Taylor Disperson of elongated rods


Authors: Harris, Kumar, Powers, Thompson
Subjects: Nanoparticles, Nanorods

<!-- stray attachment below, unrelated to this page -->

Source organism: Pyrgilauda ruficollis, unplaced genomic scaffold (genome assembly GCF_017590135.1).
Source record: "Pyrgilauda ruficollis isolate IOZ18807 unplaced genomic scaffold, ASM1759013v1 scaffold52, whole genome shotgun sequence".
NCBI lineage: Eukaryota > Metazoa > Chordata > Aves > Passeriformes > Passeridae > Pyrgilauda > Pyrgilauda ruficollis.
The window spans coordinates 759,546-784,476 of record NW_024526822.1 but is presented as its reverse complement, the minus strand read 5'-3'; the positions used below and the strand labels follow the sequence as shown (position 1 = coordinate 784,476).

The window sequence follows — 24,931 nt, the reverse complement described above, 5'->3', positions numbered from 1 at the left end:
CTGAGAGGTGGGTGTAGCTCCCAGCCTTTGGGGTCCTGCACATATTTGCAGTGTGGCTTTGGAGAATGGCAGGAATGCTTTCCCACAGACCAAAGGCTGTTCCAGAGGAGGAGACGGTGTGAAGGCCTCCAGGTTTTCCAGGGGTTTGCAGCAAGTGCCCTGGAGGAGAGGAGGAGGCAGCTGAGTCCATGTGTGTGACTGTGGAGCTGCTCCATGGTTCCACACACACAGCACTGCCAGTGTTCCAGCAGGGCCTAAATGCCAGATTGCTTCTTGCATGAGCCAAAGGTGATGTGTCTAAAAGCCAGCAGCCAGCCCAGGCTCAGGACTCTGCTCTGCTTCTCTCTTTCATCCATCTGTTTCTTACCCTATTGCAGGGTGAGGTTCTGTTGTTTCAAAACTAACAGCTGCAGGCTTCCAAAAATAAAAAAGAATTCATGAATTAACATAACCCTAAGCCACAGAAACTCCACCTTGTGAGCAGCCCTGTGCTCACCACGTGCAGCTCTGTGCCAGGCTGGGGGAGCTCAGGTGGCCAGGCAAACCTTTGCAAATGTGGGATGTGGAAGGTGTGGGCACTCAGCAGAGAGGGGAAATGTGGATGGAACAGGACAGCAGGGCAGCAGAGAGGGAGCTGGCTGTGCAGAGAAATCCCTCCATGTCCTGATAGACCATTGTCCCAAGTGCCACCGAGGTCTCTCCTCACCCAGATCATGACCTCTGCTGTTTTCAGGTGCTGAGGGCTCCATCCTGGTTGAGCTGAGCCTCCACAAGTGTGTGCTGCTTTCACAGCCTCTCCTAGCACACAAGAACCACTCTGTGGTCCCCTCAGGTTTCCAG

Particles transported in fluid flows, such as cells, polymers, or nanorods, are rarely spherical. In this study, we numerically and theoretically investigate the dispersion of an initially localized patch of passive elongated Brownian particles in a two-dimensional Poiseuille flow, demonstrating that elongated particles exhibit an enhanced longitudinal dispersion. In a shear flow, the rods translate due to advection and diffusion and rotate due to rotational diffusion and their classical Jeffery’s orbit. The magnitude of the enhanced dispersion depends on the particle’s aspect ratio and the relative importance of its shear-induced rotational advection and rotational diffusivity. When rotational diffusion dominates, we recover the classical Taylor dispersion result for the longitudinal spreading rate using an orientationally averaged translational diffusivity for the rods. However, in the high-shear limit, the rods tend to align with the flow and ultimately disperse more due to their anisotropic diffusivities. Results from our Monte Carlo simulations of the particle dispersion are captured remarkably well by a simple theory inspired by Taylor’s original work. For long times and large Péclet numbers, an effective one-dimensional transport equation is derived with integral expressions for the particles’ longitudinal transport speed and dispersion coefficient. The enhanced dispersion coefficient can be collapsed along a single curve for particles of high aspect ratio, representing a simple correction factor that extends Taylor’s original prediction to elongated particles.